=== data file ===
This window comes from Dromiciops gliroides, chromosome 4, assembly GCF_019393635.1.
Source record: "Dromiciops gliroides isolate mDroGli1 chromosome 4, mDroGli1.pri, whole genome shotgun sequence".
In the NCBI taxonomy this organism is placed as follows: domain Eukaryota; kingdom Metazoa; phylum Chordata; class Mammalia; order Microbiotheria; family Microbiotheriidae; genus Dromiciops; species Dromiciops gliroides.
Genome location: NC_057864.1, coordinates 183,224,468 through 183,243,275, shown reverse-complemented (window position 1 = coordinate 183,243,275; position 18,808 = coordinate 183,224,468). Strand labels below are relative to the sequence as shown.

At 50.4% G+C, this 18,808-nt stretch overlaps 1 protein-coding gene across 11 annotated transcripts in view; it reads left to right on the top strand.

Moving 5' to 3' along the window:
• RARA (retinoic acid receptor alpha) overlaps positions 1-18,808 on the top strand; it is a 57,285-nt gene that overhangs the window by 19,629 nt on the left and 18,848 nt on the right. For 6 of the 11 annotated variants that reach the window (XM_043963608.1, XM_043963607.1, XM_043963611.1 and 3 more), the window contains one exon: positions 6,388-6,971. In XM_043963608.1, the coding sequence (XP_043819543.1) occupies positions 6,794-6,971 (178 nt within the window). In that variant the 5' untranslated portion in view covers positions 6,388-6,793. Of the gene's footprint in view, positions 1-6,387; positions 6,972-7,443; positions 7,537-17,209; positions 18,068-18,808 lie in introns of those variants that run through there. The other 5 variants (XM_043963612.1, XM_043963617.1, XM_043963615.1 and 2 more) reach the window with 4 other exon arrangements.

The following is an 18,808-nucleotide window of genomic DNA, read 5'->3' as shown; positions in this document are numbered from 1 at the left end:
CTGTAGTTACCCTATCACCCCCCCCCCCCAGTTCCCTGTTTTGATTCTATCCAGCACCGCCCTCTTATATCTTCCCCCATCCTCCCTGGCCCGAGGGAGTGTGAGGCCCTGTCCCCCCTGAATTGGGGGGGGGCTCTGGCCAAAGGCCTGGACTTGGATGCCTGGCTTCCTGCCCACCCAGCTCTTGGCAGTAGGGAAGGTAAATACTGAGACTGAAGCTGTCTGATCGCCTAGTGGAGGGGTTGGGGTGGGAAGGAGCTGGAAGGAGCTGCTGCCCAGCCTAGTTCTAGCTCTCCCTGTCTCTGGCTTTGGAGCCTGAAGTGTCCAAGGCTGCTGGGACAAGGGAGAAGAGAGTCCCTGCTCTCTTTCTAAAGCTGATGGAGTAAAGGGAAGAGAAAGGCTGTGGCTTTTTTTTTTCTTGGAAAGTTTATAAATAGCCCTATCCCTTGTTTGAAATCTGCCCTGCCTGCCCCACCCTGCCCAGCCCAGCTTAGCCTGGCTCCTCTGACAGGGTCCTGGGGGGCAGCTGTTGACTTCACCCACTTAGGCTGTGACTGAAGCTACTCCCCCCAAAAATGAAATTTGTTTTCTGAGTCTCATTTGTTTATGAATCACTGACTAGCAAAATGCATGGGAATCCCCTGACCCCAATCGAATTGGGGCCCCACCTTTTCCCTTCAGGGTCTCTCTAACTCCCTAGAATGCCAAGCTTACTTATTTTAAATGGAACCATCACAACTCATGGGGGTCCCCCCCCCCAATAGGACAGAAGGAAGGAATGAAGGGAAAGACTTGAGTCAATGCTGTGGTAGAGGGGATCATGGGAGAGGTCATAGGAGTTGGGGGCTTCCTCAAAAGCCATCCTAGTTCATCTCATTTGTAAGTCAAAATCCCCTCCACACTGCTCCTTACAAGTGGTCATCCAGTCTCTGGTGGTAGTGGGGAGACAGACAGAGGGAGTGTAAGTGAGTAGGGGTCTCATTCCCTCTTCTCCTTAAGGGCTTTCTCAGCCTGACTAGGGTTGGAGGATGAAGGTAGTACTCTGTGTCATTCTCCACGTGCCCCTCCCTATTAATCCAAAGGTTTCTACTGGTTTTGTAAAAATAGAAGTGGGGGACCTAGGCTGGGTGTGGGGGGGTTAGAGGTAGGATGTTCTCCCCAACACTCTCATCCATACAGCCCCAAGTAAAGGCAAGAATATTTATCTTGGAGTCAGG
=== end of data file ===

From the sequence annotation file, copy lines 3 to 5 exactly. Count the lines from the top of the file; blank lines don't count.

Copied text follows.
In the NCBI taxonomy this organism is placed as follows: domain Eukaryota; kingdom Metazoa; phylum Chordata; class Mammalia; order Microbiotheria; family Microbiotheriidae; genus Dromiciops; species Dromiciops gliroides.
Genome location: NC_057864.1, coordinates 183,224,468 through 183,243,275, shown reverse-complemented (window position 1 = coordinate 183,243,275; position 18,808 = coordinate 183,224,468). Strand labels below are relative to the sequence as shown.

At 50.4% G+C, this 18,808-nt stretch overlaps 1 protein-coding gene across 11 annotated transcripts in view; it reads left to right on the top strand.